A recent action by the National Advertising Division (NAD), a self-regulatory arm of the Better Business Bureau, addresses the level of proof necessary to support 'natural' and 'satiety' claims involving competing experts and a variety of scientific data in dispute. Beyond NAD's specific findings, the decision also provides useful insight into how NAD evaluates health benefit and related claims and analyses the corresponding scientific evidence and other substantiation.
The US Department of Justice (DOJ) has updated its guidance on the Evaluation of Corporate Compliance Programmes, providing increased clarity on some of the key questions that prosecutors ask in assessing the adequacy of corporate compliance programmes when making charging, sentencing and plea and settlement decisions. The guidance helps companies to proactively create or enhance their compliance programmes and effectively advocate before the DOJ in criminal investigations.
The California Privacy Rights Act (CPRA) has received enough valid signatures to appear on the November 2020 ballot. If voters approve the initiative, the CPRA would significantly expand the California Consumer Privacy Act (CCPA), establish the California Privacy Protection Agency, remove the CCPA's cure period and impose a number of General Data Protection Regulation-style obligations on businesses, among other requirements.
The US District Court for the Eastern District of Virginia recently ordered Capital One to produce a forensic investigation report in multi-district litigation arising out of a cyber incident that Capital One had announced in July 2019. The court found that the report was not protected by the work product doctrine as Capital One had not shown that "but for" the litigation, the report would not have been prepared in substantially the same form.
The National Advertising Division recently announced new procedures to resolve straightforward digital advertising disputes in a matter of weeks. The new procedures – called the SWIFT process – represent a new way for advertisers to enforce against their competitors' (or defend their own) influencer marketing practices. Advertisers that rely heavily on social media influencers should take note.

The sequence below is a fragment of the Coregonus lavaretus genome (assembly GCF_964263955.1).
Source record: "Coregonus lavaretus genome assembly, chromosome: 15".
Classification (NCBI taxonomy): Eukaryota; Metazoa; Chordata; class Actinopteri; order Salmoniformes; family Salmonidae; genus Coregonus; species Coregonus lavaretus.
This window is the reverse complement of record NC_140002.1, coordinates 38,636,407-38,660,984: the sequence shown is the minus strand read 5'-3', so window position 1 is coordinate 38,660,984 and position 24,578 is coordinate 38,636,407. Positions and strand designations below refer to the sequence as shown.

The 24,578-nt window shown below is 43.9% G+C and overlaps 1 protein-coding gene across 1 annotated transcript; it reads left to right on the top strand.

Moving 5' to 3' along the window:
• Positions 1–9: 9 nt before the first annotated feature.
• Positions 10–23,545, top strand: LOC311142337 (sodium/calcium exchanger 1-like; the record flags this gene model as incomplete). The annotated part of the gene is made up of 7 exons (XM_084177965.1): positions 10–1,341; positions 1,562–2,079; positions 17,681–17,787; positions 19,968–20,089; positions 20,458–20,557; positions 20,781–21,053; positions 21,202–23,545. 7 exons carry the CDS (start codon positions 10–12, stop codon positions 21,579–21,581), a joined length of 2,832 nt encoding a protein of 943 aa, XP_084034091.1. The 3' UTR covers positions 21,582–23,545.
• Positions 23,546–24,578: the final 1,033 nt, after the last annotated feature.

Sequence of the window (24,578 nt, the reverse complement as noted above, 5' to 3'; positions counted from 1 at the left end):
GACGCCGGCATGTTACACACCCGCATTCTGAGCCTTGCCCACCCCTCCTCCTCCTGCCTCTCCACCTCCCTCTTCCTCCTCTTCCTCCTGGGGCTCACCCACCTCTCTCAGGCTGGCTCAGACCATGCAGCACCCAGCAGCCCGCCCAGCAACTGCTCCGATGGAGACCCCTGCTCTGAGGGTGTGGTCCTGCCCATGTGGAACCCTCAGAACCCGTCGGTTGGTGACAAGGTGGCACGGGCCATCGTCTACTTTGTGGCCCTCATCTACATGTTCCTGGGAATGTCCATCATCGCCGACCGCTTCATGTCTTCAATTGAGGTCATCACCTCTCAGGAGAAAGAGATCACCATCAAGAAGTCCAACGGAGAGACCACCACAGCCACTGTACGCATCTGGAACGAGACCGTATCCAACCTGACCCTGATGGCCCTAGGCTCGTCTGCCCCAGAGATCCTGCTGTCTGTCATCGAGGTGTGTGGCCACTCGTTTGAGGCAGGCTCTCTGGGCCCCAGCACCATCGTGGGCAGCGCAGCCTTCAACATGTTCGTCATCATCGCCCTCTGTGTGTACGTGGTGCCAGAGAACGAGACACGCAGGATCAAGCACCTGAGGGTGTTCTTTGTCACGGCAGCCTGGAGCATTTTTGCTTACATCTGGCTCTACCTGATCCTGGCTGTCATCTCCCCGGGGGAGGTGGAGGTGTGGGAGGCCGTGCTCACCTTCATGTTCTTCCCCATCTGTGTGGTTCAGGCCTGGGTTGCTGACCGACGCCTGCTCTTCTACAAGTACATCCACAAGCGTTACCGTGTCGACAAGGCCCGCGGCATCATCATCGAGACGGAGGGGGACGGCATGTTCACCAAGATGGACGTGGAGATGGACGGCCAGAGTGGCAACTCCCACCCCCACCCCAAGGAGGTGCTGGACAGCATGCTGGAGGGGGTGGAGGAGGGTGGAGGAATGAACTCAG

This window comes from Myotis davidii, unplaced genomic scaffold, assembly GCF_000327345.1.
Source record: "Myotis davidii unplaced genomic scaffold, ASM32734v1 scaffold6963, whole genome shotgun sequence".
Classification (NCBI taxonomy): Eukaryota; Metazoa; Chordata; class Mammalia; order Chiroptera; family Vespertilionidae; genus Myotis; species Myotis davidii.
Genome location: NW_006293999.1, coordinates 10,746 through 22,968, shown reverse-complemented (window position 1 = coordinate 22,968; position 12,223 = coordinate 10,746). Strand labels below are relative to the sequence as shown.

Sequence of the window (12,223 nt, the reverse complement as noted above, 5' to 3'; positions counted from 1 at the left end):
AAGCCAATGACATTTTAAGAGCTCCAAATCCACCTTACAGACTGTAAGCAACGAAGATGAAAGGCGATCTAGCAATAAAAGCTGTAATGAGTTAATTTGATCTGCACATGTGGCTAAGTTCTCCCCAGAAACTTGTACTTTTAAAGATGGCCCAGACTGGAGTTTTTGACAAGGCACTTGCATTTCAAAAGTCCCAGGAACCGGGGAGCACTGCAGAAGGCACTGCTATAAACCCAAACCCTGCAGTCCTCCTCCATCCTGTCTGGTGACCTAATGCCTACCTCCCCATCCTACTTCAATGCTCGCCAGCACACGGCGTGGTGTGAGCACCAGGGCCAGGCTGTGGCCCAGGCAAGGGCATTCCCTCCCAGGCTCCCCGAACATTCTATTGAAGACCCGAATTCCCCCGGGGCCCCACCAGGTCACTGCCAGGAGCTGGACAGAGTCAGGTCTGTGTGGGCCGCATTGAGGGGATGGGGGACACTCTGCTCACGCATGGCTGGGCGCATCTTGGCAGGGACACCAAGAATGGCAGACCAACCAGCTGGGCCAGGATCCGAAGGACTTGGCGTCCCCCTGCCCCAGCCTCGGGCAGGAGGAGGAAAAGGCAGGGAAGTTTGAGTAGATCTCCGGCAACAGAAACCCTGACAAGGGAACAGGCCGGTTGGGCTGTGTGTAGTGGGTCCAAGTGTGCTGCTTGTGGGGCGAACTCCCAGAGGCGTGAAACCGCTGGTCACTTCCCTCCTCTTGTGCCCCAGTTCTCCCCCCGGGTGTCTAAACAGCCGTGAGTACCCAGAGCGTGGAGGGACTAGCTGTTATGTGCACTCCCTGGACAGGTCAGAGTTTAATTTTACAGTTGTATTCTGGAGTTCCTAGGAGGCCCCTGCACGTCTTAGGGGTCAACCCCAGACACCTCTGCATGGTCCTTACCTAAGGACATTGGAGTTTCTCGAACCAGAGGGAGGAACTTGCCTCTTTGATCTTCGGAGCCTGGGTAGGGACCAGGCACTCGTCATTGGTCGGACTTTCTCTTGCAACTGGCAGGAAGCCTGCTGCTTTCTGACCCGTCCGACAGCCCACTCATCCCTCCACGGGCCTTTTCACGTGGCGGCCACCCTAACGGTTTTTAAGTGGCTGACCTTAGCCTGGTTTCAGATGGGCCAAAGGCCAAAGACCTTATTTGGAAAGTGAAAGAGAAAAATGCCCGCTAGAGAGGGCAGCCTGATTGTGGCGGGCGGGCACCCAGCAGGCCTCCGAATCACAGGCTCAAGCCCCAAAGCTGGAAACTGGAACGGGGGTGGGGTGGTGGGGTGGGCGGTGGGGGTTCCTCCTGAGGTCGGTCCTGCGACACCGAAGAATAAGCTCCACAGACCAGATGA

The California attorney general recently submitted the final text of the California Consumer Privacy Act regulations to the California Office of Administrative Law for approval. Although regulations submitted to the Office of Administrative Law in June 2020 ordinarily would not become effective – if approved – until 1 October 2020, the attorney general has requested an expedited review.
President Trump recently signed the Broadband Deployment Accuracy and Technological Availability Act. The law requires the Federal Communications Commission (FCC) to collect and disseminate more granular data about the availability of broadband service and to establish processes to ensure data accuracy. The legislation comes in response to commentary about the FCC's broadband coverage maps and suggestions regarding the Form 477 data collection process used to create those maps.
During the coronavirus outbreak, many employers around the world are seeking to prioritise the wellbeing and safety of their employees by asking them to work remotely instead of risking exposure while commuting and working in populated office spaces. Organisations must consider increased risks to the security of their networks, systems and data during this time.
The US courts of appeals increasingly agree on how to interpret the definition of 'automatic telephone dialling system' under the Telephone Consumer Protection Act. A unanimous Seventh Circuit panel recently refused to revise a putative class action after concluding that the dialling system used did not qualify as an autodialer. Like recent Eleventh Circuit and Third Circuit decisions, the Seventh Circuit held that an autodialer must use a random or sequential number generator to either store or produce numbers.
A recent action by the National Advertising Division (NAD), a self-regulatory arm of the Better Business Bureau, illustrates that advertisers that participate but decline to be bound by an NAD decision can expect to be referred to the Federal Trade Commission (FTC). The NAD recently announced that it had referred advertising claims made by a dietary supplement company to the FTC for further review, following a challenge by the Council for Responsible Nutrition.